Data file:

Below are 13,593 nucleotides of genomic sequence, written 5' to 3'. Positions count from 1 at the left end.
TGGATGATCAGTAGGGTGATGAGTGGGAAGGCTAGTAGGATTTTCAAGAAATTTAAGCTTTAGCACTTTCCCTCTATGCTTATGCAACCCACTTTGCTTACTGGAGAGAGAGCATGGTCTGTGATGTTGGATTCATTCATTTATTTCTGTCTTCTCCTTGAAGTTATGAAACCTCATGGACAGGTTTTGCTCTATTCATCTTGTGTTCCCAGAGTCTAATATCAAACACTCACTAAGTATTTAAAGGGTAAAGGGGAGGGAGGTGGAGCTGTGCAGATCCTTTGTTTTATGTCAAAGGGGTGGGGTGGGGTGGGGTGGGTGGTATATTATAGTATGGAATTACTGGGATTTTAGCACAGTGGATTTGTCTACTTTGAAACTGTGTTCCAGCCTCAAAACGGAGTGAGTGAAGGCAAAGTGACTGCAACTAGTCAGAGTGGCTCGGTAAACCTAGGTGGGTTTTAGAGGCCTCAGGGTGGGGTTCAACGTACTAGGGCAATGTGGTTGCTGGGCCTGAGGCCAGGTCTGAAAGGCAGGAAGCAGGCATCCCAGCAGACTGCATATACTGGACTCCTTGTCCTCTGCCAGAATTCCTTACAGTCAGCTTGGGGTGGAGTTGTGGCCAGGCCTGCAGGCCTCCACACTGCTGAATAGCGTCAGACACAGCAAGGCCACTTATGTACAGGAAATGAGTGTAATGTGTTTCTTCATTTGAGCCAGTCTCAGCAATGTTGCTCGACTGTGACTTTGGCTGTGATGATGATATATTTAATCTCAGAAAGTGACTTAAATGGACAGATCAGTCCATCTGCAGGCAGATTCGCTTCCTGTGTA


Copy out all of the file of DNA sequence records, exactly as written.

Below are 13,593 nucleotides of genomic sequence, written 5' to 3'. Positions count from 1 at the left end.
TGGATGATCAGTAGGGTGATGAGTGGGAAGGCTAGTAGGATTTTCAAGAAATTTAAGCTTTAGCACTTTCCCTCTATGCTTATGCAACCCACTTTGCTTACTGGAGAGAGAGCATGGTCTGTGATGTTGGATTCATTCATTTATTTCTGTCTTCTCCTTGAAGTTATGAAACCTCATGGACAGGTTTTGCTCTATTCATCTTGTGTTCCCAGAGTCTAATATCAAACACTCACTAAGTATTTAAAGGGTAAAGGGGAGGGAGGTGGAGCTGTGCAGATCCTTTGTTTTATGTCAAAGGGGTGGGGTGGGGTGGGGTGGGTGGTATATTATAGTATGGAATTACTGGGATTTTAGCACAGTGGATTTGTCTACTTTGAAACTGTGTTCCAGCCTCAAAACGGAGTGAGTGAAGGCAAAGTGACTGCAACTAGTCAGAGTGGCTCGGTAAACCTAGGTGGGTTTTAGAGGCCTCAGGGTGGGGTTCAACGTACTAGGGCAATGTGGTTGCTGGGCCTGAGGCCAGGTCTGAAAGGCAGGAAGCAGGCATCCCAGCAGACTGCATATACTGGACTCCTTGTCCTCTGCCAGAATTCCTTACAGTCAGCTTGGGGTGGAGTTGTGGCCAGGCCTGCAGGCCTCCACACTGCTGAATAGCGTCAGACACAGCAAGGCCACTTATGTACAGGAAATGAGTGTAATGTGTTTCTTCATTTGAGCCAGTCTCAGCAATGTTGCTCGACTGTGACTTTGGCTGTGATGATGATATATTTAATCTCAGAAAGTGACTTAAATGGACAGATCAGTCCATCTGCAGGCAGATTCGCTTCCTGTGTA